Q: Your department adopted online materials for college algebra, trigonometry, and pre-calculus and are considering options for calculus. Can you tell us more about that?
A: My department is sensitive to the financial burdens of our students and the rapid increase in educational costs over the years. My colleagues have been open and enthusiastic about exploring additional options for students. Their first priority, of course, is to maintain high standards in their classes, and it has been understood from the beginning that we would not sacrifice quality, rigor, or integrity in pursuit of alternatives. We have also committed to choosing texts that have a print version for those students who prefer them. As we diligently weighed the pros and cons of various online textbooks, we were able to come to a consensus on our selections and how to best use them moving forward. Dr. Deborah Chun, Chair of the Mathematics Department, and Dr. Paul Steranka, Interim Dean of WVU Tech’s Leonard C. Nelson College of Engineering and Sciences, have been especially supportive of my own endeavors, as well as those of my colleague and fellow grant recipient Dr. Caleb Holloway. My department has a healthy attitude toward sharing and collaboration, and we are in the process of developing a bank of resources that will benefit everyone while still preserving instructor autonomy and the freedom to innovate.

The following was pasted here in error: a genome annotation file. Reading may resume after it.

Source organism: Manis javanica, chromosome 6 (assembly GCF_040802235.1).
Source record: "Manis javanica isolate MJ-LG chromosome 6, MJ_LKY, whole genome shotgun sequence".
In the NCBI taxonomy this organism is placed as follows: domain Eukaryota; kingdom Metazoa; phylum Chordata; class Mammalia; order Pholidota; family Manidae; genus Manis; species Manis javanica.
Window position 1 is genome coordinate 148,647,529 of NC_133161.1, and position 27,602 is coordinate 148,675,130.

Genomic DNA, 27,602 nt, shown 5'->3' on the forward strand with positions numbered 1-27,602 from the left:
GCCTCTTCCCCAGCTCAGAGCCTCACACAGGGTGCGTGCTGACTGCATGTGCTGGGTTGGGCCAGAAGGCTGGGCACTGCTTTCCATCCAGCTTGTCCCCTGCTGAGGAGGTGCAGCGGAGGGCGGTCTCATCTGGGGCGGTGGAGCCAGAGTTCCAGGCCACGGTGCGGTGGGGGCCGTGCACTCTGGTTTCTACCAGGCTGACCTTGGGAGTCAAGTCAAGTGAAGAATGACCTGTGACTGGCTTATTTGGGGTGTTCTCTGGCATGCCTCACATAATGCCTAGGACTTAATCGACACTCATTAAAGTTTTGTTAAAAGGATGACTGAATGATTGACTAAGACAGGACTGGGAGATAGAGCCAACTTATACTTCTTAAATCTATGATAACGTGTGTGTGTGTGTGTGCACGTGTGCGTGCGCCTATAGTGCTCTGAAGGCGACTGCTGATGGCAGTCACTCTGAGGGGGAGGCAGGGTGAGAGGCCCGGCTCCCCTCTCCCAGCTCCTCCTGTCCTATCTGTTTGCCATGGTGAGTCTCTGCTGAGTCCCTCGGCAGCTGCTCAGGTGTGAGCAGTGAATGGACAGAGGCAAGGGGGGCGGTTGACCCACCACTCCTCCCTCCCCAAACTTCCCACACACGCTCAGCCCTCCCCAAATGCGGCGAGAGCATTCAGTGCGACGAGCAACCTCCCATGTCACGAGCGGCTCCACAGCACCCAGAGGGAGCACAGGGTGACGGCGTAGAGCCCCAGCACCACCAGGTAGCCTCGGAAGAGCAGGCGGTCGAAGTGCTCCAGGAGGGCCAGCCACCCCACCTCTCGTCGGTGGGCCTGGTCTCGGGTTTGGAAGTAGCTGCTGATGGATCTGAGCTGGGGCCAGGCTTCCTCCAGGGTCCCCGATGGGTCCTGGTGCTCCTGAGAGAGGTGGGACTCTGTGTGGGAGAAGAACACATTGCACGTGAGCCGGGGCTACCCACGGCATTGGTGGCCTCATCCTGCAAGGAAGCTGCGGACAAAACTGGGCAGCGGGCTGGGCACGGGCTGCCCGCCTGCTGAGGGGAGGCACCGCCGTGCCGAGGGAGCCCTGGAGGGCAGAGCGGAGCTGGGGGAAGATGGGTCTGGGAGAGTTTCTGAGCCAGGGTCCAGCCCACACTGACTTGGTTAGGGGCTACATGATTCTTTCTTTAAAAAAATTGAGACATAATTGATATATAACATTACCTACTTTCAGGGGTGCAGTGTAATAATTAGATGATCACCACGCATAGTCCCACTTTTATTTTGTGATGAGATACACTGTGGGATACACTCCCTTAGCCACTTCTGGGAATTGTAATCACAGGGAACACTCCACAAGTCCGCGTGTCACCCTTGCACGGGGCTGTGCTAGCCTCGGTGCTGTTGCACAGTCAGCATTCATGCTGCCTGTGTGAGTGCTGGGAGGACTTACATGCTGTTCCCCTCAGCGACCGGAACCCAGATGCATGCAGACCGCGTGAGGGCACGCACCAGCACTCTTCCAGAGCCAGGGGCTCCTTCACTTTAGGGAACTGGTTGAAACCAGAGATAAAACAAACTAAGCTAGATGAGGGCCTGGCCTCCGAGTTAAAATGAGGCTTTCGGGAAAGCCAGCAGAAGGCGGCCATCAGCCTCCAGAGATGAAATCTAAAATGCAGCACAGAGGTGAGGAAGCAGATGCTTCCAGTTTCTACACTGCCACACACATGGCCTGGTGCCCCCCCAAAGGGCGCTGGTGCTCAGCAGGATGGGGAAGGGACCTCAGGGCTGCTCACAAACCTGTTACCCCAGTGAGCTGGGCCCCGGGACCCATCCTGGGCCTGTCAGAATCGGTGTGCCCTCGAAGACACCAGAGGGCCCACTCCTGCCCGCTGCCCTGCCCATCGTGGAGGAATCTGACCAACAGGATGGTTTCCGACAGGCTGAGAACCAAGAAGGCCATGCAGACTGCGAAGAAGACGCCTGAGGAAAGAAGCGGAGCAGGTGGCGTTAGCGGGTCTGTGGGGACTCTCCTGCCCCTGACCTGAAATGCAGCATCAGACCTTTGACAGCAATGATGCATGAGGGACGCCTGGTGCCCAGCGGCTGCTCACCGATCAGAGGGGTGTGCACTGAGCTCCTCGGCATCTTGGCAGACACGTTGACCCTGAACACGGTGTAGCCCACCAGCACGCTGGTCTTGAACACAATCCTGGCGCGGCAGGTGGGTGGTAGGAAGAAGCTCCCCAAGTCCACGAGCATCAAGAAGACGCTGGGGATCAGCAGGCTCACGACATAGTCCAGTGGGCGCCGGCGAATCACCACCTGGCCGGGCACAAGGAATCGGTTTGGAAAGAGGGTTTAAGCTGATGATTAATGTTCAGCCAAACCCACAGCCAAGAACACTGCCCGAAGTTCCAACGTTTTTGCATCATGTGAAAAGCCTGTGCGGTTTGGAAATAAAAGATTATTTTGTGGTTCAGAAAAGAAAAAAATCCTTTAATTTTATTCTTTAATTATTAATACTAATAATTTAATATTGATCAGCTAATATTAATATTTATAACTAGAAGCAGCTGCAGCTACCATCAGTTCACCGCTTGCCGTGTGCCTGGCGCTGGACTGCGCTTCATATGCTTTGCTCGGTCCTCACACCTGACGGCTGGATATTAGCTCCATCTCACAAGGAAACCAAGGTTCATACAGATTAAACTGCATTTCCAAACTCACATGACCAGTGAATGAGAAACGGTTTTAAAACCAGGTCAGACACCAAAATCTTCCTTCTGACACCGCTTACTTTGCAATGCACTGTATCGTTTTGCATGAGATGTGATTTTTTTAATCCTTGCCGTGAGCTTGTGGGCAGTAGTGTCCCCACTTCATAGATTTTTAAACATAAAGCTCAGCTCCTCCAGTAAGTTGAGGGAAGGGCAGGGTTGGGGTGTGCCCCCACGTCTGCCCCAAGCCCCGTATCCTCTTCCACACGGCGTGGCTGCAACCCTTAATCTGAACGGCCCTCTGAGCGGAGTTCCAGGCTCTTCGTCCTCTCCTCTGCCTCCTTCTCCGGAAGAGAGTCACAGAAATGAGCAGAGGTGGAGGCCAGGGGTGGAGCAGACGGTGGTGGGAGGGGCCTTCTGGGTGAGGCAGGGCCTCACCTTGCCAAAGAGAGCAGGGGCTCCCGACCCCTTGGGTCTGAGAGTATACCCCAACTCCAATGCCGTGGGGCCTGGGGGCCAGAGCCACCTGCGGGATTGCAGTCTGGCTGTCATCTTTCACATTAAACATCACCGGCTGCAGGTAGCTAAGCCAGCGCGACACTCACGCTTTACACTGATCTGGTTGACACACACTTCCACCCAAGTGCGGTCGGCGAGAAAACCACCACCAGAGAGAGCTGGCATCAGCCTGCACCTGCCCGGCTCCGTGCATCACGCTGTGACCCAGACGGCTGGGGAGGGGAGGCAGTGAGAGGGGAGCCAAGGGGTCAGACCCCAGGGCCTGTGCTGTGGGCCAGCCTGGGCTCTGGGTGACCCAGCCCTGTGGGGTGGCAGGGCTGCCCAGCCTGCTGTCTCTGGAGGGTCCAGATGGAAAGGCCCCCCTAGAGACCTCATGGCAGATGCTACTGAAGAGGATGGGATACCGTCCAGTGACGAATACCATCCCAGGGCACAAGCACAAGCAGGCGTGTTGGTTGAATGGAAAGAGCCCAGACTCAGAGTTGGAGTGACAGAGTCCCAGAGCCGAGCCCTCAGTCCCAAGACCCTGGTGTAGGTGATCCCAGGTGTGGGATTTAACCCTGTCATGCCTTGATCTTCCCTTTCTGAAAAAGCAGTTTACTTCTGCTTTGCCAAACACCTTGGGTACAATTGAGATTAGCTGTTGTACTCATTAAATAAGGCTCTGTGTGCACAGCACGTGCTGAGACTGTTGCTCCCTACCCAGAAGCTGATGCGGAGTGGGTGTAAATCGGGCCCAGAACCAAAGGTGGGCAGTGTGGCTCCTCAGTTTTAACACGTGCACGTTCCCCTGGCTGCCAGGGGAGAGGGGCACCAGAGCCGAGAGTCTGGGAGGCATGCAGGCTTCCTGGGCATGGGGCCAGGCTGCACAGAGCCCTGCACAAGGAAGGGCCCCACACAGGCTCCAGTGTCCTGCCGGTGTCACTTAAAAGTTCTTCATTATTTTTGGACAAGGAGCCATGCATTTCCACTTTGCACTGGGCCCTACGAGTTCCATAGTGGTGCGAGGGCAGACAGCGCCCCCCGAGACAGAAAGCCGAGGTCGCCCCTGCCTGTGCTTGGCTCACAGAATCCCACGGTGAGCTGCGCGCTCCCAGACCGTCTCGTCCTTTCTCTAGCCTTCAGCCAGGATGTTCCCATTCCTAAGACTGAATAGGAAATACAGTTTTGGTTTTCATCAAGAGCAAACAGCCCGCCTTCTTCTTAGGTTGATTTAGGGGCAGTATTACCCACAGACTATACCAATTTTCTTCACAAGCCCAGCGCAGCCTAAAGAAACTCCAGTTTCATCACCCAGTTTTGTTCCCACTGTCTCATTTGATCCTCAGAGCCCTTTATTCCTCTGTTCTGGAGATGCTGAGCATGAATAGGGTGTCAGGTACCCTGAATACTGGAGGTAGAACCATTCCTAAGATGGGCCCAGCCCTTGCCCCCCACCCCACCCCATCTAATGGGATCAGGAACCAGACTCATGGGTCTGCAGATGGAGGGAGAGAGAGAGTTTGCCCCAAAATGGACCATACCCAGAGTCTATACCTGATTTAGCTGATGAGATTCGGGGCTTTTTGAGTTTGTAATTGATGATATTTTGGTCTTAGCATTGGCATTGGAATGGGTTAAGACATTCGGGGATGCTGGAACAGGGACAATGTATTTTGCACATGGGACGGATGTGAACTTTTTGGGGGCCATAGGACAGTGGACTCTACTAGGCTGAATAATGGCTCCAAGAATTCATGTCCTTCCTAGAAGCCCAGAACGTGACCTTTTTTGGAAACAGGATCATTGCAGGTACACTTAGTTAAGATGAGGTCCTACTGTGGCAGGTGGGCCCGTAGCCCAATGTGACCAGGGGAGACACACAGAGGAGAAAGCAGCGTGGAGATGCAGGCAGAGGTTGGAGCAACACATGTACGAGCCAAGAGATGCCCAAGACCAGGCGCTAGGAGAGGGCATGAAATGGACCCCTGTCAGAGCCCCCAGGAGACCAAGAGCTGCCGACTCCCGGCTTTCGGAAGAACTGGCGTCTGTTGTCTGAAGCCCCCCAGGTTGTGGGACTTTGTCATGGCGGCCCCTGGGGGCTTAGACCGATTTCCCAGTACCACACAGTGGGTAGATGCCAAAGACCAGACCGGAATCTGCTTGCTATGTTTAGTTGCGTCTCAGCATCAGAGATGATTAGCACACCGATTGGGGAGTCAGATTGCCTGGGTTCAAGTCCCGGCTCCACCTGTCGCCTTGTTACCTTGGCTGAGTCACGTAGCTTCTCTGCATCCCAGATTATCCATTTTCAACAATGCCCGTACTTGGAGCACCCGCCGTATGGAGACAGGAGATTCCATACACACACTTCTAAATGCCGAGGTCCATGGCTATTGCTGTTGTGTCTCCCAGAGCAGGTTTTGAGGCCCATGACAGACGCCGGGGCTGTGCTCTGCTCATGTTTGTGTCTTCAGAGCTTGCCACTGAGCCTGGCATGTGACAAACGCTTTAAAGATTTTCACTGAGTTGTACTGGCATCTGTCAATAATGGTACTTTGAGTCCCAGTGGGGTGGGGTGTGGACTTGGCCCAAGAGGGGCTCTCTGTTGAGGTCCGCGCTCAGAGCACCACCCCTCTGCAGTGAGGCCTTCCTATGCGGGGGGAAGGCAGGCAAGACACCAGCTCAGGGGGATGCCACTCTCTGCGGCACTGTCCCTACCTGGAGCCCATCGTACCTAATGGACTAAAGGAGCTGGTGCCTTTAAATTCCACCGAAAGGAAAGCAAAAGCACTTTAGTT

Q: Do you have any advice for others who may be considering adopting, adapting, or creating OER?
A: It takes a lot of work and preparation to leave the confines of a hardbound cover, but it is worth it. Anyone pursing this direction, however, should certainly first explore the efforts of others. The best part about OER is the increased opportunity to build on the successes of others rather than always build something completely new from scratch.

Q: Is there anything else you’d like to share?
A: I am grateful for this grant, the opportunities it affords, and the personnel at the WVU libraries and TLC in Morgantown. I am also grateful for the support of my department here at WVU Tech in Beckley.

Learn more about the WVU Libraries and Teaching and Learning Commons Open Educational Resources Grant.

The grant is open to all instructors from the Morgantown, Tech, and Potomac State campuses with the support of the department chair and Dean’s Office. The goal of the OER Grant Initiative is to encourage instructor experimentation and innovation in finding new/and potentially better and less costly ways to deliver learning materials to their students through OER. The deadline for the 2020-2021 Grant Program applications and proposals is March 31. Contact Martha Yancey, Martha.Yancey@mail.wvu.edu, with questions.